The Halacha is well-known: in general, one violates Torah prohibitions in order to save a life. I will specifically focus on Shabbos in this question, but the question can probably be extended if I can think of a relevant case.

I see that the Shevet HaLevi (Shu”t 8:65) discusses a case where a critically ill person who asks for something to be done, and if it’s not his stress levels will increase, leading to things such as higher blood pressure, etc., which, for someone in his condition, could be life-threatening. He paskens that if there is a strong indication that he will die as a result of his wishes not being heeded, then one may do so (“יש רגלים לדבר שיכול לצמוח מזה ספק פקוח נפש״). Barring that, one may ask a non-Jew to perform the action for him.

What is the Halacha regarding one who is suicidal? If someone is known to be suicidal, and he needs his medicine, which requires carrying through a reshus harabim (let’s say, and let’s say further that, for whatever reason, the patient can’t get it himself). Can this be compared to the Shevet HaLevi, in that it’s a psychological/emotional issue that leads to his death, or perhaps it’s different, in that the Shevet HaLevi’s case it happens on its own for physiological issues, whereas in this case it’s directly caused by the patient, with the psycholigical issues being the motivation rather than a direct cause?


1 Answer 1


Im Yirtzeh Hashem we should never find ourselves in this situation. May Hashem help those who are.

This question was addressed by R’ Moshe Feinstein (Igros Moshe Even Ha’Ezer 1:65) where he says:

ובדבר אם הרופאים אומרים שאם תתענה תחזור לשטותה אם רשאה לאכול בי״כ פשוט שמותרת משום דשטות הוא סכנה, ואף שהמחלה עצמה לא תמיתנה אבל כיון שמצד המחלה אפשר שתמית עצמה ואת אחרים הוא ג״כ פקוח נפש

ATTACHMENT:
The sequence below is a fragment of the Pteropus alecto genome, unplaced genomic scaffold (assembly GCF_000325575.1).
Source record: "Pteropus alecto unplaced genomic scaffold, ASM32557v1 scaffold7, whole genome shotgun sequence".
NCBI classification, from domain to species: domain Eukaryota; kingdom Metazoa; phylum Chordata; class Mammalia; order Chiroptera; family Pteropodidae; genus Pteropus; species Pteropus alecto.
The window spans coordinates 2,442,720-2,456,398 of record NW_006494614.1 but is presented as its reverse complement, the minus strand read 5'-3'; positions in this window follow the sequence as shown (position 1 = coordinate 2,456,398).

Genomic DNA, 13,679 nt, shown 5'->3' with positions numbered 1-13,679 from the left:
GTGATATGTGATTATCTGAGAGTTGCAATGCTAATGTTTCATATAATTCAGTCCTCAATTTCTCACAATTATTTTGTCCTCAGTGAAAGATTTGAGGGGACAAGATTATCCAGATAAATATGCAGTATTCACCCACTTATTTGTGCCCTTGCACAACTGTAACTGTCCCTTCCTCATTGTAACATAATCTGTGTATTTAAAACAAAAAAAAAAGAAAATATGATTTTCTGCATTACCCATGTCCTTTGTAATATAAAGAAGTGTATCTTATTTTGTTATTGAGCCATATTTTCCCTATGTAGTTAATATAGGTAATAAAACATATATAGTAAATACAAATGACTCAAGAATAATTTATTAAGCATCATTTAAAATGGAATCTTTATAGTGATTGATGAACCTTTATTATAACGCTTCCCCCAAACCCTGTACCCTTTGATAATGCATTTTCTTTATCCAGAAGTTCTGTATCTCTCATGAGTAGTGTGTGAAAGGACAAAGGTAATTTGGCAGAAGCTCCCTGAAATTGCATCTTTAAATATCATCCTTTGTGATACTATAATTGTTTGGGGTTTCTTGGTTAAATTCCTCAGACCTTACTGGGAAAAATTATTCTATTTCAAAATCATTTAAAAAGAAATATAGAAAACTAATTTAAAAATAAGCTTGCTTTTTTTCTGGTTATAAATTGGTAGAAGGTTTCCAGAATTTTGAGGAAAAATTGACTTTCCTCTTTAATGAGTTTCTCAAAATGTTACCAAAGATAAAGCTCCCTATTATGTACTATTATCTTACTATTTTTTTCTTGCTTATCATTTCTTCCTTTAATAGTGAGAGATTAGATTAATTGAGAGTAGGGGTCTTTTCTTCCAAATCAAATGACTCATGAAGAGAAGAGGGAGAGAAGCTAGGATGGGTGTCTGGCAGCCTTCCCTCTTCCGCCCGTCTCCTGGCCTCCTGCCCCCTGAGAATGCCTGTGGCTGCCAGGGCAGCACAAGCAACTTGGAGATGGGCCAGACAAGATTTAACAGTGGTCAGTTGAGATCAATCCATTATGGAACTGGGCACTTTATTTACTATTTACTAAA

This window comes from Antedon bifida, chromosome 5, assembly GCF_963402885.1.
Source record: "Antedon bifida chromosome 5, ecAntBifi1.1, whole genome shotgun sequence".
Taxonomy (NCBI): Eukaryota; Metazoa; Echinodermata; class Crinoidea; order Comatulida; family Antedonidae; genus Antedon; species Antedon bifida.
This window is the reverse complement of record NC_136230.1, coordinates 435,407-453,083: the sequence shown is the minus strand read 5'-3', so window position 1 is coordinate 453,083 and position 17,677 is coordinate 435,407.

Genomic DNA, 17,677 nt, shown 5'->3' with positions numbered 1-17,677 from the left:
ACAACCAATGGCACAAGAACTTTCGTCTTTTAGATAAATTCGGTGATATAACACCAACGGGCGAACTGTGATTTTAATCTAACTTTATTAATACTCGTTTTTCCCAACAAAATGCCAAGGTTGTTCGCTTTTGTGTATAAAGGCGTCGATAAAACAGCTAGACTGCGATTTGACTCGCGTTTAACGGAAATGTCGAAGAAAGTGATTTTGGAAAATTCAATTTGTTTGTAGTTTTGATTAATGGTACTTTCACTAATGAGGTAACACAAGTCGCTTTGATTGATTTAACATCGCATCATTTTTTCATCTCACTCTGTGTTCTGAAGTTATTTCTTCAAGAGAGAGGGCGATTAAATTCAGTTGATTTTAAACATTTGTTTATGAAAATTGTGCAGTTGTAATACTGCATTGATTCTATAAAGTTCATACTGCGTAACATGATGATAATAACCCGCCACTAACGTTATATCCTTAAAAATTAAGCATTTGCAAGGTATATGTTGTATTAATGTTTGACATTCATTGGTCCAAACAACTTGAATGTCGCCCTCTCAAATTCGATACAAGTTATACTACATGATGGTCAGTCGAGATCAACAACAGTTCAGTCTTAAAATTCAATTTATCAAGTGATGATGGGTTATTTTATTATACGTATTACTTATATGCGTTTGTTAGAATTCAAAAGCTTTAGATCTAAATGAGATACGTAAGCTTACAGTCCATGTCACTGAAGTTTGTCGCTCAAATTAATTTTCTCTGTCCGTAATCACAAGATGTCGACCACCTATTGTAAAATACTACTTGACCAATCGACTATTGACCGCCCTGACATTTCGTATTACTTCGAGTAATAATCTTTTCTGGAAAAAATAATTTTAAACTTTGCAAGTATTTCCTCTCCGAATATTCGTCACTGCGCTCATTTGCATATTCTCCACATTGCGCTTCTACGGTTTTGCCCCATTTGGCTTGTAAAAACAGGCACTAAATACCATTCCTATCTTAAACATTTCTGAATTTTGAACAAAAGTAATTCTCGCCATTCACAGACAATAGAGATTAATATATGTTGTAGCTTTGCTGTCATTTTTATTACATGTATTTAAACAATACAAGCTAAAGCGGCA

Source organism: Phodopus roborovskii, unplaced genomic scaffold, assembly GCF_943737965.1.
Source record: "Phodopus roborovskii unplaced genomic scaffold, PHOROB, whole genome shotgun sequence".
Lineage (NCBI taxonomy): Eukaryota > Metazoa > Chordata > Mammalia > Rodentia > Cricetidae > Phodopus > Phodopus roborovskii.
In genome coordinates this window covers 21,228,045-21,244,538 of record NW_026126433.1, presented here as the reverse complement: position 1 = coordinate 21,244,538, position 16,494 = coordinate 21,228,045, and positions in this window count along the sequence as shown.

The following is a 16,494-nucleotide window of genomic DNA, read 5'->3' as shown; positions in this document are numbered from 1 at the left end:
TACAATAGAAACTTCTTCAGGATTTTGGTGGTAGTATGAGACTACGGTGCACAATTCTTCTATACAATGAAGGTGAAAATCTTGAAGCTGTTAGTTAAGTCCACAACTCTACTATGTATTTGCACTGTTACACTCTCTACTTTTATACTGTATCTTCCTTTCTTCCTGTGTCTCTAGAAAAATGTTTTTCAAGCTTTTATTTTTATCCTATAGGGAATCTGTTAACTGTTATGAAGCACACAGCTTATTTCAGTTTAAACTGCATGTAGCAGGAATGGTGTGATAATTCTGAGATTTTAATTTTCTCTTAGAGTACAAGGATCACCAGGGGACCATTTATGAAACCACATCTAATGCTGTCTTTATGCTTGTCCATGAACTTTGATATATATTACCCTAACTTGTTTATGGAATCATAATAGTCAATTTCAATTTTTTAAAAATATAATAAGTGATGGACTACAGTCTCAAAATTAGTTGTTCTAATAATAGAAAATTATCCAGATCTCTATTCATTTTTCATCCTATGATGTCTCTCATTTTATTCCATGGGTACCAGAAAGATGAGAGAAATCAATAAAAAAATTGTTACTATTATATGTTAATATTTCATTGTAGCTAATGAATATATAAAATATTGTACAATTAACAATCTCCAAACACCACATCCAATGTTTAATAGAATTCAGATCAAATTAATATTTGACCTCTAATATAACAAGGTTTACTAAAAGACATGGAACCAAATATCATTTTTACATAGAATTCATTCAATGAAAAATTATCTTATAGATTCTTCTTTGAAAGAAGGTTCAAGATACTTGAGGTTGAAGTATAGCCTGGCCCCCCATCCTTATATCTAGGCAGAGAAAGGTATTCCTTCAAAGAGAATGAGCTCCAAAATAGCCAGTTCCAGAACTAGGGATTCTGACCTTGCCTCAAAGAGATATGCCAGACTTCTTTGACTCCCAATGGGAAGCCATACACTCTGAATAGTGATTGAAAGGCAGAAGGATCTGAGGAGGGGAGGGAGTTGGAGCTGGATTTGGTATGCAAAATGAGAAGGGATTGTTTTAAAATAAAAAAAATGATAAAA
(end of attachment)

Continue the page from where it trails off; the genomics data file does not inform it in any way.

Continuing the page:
Regarding if doctors say that if a woman fasts she will return to her insanity, is she permitted to eat on Yom Kippur, it’s obvious that she should be allowed since insanity is considered a danger. While the ailment itself isn’t what’s killing her, since it’s because of the ailment that she could possibly kill herself or others, that’s also considered a danger to life.

In other words: while in this case it’s only the motivation rather than the direct cause, it is still permissible, since it’s because of the ailment that the patient is suicidal.

R’ Shlomo Zalman Auerbach (Shulchan Shlomo 328 note 6) writes similarly:

ולכן בהתפרצות או בהתקפה הרי זה פקוח נפש לכל דבר

Therefore, regarding a psychotic outburst, this is considered a danger to life for all matters.

I originally came across this information in Halachos of Refuah on Shabbos, on pages 108-109, with footnote 123.

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